Home | News | Reviews | Previews | Hardware
Field Commander
Score: 90%
ESRB: Teen
Publisher: Sony Online Entertainment
Developer: Sony Online Entertainment
Media: UMD/1
Players: 1 - 2
Genre: Turn-Based Strategy/ Strategy/ Board Games

Graphics & Sound:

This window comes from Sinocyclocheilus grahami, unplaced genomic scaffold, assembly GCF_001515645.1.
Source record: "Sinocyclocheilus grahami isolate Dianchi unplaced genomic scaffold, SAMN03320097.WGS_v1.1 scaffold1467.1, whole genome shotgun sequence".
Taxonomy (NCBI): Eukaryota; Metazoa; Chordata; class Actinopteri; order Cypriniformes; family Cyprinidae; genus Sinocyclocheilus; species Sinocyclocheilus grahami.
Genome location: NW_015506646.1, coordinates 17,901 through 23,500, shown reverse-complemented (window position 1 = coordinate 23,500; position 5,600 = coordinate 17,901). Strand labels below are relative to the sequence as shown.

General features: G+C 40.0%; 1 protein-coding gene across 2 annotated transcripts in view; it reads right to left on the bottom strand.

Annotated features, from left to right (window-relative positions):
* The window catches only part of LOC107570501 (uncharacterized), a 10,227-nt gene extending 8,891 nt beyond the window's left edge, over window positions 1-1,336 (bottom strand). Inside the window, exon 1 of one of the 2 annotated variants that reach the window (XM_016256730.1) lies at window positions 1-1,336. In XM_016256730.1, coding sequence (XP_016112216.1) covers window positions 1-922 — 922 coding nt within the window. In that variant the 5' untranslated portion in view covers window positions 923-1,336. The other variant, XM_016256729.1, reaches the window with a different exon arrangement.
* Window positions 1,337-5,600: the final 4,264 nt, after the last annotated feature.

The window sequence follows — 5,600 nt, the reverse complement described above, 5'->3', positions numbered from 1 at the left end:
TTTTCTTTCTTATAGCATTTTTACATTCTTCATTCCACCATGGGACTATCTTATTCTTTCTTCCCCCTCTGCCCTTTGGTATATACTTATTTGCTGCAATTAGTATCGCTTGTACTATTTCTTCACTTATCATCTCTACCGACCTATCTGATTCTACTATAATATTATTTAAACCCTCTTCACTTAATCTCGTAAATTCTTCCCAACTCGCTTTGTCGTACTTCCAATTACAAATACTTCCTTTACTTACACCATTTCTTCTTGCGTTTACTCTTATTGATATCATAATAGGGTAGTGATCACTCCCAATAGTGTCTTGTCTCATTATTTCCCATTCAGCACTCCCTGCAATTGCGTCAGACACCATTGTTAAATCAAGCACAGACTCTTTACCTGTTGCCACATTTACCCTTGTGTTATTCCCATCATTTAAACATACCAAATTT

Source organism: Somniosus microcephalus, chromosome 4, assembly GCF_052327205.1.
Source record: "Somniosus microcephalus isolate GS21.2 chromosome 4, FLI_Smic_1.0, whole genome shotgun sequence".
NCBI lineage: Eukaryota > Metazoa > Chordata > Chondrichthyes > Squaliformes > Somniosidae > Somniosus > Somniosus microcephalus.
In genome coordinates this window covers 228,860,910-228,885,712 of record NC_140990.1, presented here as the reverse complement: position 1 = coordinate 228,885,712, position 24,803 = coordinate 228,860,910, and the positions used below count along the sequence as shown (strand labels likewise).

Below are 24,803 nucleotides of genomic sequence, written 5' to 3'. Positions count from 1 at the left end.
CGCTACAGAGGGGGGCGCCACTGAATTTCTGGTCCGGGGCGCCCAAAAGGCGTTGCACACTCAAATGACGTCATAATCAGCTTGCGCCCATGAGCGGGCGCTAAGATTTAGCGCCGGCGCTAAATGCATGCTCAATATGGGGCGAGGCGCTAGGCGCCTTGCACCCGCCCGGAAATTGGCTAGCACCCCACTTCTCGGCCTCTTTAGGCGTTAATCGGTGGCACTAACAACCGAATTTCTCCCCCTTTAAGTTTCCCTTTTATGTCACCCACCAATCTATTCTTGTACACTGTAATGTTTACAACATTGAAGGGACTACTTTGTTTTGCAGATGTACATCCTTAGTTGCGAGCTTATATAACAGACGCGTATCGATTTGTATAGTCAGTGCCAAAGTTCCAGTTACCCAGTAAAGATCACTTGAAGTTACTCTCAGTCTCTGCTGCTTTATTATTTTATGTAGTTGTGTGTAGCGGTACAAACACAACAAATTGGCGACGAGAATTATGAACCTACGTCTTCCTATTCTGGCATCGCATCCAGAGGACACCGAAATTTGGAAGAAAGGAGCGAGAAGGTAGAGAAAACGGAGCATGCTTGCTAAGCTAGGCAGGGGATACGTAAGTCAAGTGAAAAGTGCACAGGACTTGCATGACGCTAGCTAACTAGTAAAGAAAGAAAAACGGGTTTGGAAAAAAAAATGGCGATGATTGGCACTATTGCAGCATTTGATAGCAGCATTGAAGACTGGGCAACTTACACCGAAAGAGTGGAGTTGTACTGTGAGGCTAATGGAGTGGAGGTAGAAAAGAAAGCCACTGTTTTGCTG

Okay, let's just point out the elephant in the room right away. Field Commander isn't as visually impressive as I anticipated. Somehow, the screenshots and trailers managed to evoke grandeur that doesn't come through in the game. Sure, it's 3D - and if that impresses you, I've got a bridge in Alaska we should talk about. I'd say that going 3D didn't make for the leap in gameplay I had expected, since most of the planning and moving of units happens in a familiar bird's eye view. When units engage, the camera swoops down to show the unit you selected dealing some damage to the opposite side. There are some great explosions and images of boats, planes and trucks blowing into a jillion pieces. There is some spurting blood from soldiers riddled with bullets, which probably earns Field Commander the Teen rating. But, there's a flat quality to the graphics because even the close-ups betray a lack of detail in the background and a general emptiness on the battlefield. In the end, it still feels more like a series of tiles and a game board than a rich, real-world environment. At least going 3D didn't hurt Field Commander one iota. It's a game that totally deserves a place in any serious PSP Strategy Game enthusiast's library.